Did Jane Goodall advocate reducing the world’s population by 95%?

By May 30, 2024 Environment, Society

We came across a post on X claiming that Jane Goodall, a prominent Primatologist renowned for her long-term research on chimpanzees and efforts to conserve primate habitat through the Jane Goodall Institute, is advocating reducing the world’s population to 450 million people, allegedly a 95% reduction from today’s population.

In the video posted on X, Goodall states that we cannot ignore human population growth as it underlies other problems that might not exist if the world had the same population size as it did 500 years ago.

Goodall’s message

In order to understand the full context of Goodall’s comments, we ran reverse image searches of screenshots taken from the video shared on X to identify its source. The video was from a panel discussion at the 2020 World Economic Forum (WEF) annual meeting in Davos, where Goodall participated as a panellist.

In the full video of the panel session, which can be found on WEF’s YouTube channel, the panellists discussed developing sustainable markets that maintain livelihoods while securing the future of the Amazon forest.

Speaking about sustainable lifestyles and efforts to protect forests, Goodall raised human population growth as a factor that must be mitigated to combat deforestation. This aligns with similar sentiments that she has expressed in the past, highlighting that the world has finite resources and that in some areas, these resources are being depleted faster than they can be restored due to population growth. She has stated that her work also focuses on empowering women, such as striving to keep girls in school for longer and encouraging higher education to help slow population growth.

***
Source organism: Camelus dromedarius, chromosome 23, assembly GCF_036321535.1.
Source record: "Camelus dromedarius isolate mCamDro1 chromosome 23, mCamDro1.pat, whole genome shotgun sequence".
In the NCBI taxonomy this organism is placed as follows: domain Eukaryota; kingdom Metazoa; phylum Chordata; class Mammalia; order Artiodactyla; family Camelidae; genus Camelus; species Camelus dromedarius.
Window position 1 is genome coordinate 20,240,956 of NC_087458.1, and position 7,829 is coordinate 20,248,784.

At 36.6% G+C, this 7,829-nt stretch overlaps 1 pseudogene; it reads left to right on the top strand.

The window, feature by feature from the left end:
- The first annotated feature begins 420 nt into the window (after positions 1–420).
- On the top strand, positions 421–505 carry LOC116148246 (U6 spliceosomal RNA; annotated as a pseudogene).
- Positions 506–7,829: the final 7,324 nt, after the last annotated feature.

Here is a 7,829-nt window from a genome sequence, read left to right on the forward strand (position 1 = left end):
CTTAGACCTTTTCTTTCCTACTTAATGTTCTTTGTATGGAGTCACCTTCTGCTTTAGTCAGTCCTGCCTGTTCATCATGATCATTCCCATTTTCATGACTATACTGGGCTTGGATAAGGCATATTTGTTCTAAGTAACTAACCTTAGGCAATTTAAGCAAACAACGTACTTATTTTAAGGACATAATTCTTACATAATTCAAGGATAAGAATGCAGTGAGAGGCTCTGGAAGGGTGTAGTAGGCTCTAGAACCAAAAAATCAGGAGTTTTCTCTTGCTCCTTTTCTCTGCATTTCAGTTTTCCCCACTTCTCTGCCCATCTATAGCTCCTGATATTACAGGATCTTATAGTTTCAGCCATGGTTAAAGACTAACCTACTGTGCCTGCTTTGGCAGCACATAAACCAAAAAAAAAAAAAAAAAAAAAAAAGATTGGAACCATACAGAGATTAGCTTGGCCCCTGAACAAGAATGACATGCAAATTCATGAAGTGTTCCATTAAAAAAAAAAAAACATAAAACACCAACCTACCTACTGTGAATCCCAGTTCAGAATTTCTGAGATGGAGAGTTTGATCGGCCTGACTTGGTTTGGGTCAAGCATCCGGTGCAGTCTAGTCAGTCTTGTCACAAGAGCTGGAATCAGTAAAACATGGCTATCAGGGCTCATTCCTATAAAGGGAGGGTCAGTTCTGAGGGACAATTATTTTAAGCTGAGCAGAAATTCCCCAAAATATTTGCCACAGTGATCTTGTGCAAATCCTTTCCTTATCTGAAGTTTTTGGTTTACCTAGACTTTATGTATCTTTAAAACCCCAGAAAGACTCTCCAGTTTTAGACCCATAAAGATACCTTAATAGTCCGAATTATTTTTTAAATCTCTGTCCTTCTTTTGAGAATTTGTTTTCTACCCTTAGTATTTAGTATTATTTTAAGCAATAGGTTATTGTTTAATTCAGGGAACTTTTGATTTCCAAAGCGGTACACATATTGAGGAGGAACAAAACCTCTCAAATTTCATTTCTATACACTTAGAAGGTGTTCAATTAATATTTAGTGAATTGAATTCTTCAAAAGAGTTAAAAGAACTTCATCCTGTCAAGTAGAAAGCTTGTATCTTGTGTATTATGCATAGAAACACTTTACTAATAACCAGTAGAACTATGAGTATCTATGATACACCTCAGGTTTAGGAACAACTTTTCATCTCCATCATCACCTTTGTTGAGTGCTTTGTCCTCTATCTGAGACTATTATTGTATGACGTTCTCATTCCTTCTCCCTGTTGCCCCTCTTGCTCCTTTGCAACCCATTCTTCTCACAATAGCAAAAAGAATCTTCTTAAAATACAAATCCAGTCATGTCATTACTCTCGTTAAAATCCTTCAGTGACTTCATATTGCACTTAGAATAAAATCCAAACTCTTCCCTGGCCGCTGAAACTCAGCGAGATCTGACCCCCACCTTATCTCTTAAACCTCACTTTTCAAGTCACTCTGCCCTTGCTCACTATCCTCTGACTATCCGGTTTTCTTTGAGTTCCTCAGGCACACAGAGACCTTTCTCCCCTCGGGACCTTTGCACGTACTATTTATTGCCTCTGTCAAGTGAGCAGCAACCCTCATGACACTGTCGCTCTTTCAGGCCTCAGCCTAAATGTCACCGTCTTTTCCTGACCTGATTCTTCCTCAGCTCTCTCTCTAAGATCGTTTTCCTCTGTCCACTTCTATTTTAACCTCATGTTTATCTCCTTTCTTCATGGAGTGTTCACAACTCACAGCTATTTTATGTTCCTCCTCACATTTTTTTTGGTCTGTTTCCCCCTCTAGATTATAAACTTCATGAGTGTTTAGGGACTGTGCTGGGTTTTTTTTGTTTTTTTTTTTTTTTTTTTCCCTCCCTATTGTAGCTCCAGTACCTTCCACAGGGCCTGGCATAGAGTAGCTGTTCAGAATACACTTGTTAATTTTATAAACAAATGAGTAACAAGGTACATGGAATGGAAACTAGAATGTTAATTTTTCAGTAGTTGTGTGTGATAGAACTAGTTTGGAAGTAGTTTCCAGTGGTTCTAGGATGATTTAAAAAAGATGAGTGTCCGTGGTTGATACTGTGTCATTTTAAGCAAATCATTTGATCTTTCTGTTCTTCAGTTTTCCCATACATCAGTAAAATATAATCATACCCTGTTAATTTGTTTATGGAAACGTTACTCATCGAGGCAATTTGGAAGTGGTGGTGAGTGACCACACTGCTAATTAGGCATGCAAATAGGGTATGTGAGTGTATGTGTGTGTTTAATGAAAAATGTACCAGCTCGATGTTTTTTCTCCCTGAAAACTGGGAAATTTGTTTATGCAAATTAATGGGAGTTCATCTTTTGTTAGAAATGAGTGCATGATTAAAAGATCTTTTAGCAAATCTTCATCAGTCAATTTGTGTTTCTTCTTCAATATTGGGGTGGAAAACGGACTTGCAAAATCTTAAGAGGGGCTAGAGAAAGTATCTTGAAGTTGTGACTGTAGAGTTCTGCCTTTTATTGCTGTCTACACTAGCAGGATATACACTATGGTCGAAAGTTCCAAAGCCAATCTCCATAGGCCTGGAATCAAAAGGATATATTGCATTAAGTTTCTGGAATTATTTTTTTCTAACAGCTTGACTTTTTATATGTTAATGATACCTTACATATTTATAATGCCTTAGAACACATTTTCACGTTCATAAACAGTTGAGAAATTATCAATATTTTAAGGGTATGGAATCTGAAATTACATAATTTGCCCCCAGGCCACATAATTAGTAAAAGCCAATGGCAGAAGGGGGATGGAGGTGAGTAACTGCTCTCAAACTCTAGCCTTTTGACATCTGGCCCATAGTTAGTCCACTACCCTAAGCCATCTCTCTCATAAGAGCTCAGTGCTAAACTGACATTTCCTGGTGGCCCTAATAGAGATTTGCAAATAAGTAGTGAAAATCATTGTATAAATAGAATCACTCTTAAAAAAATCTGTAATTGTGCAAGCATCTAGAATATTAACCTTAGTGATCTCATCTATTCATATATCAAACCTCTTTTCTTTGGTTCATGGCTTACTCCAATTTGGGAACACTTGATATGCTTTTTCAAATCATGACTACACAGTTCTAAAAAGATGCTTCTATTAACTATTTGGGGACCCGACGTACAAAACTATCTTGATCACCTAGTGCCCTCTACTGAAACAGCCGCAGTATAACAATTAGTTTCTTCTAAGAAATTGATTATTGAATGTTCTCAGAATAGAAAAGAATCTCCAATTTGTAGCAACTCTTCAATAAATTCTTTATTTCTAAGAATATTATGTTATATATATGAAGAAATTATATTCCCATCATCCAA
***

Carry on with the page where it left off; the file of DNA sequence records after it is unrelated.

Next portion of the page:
Hence, upon reviewing the full video from the WEF panel, it becomes apparent that the claim that Goodall is advocating for reducing the world’s population to 450 million people, or by 95%, is false.

Same video, different claims

We also found that the same video of Goodall has been repeatedly used over the past few years to promote similar false claims. These claims include allegations that Goodall advocates for forcibly reducing the world’s population to address the world’s environmental problems, to even more extreme claims alleging that she played a role in convincing world leaders to intentionally create the COVID-19 pandemic as a means of population control.

These instances demonstrate how the prominence of individuals such as Goodall could be exploited to propagate misinformation and disinformation across various narratives. It illustrates the ease with which social media could distort reality, sowing confusion and discord in the process. This is exemplified by the reactions observed in the comments under such social media posts, where many seemingly accept these false narratives without questioning them and respond with anger at Goodall’s alleged stance of forceful depopulation.

Hence, such social media posts underscore the importance of critical thinking and media literacy in navigating today’s complex information landscape to prevent the spreading of false claims.

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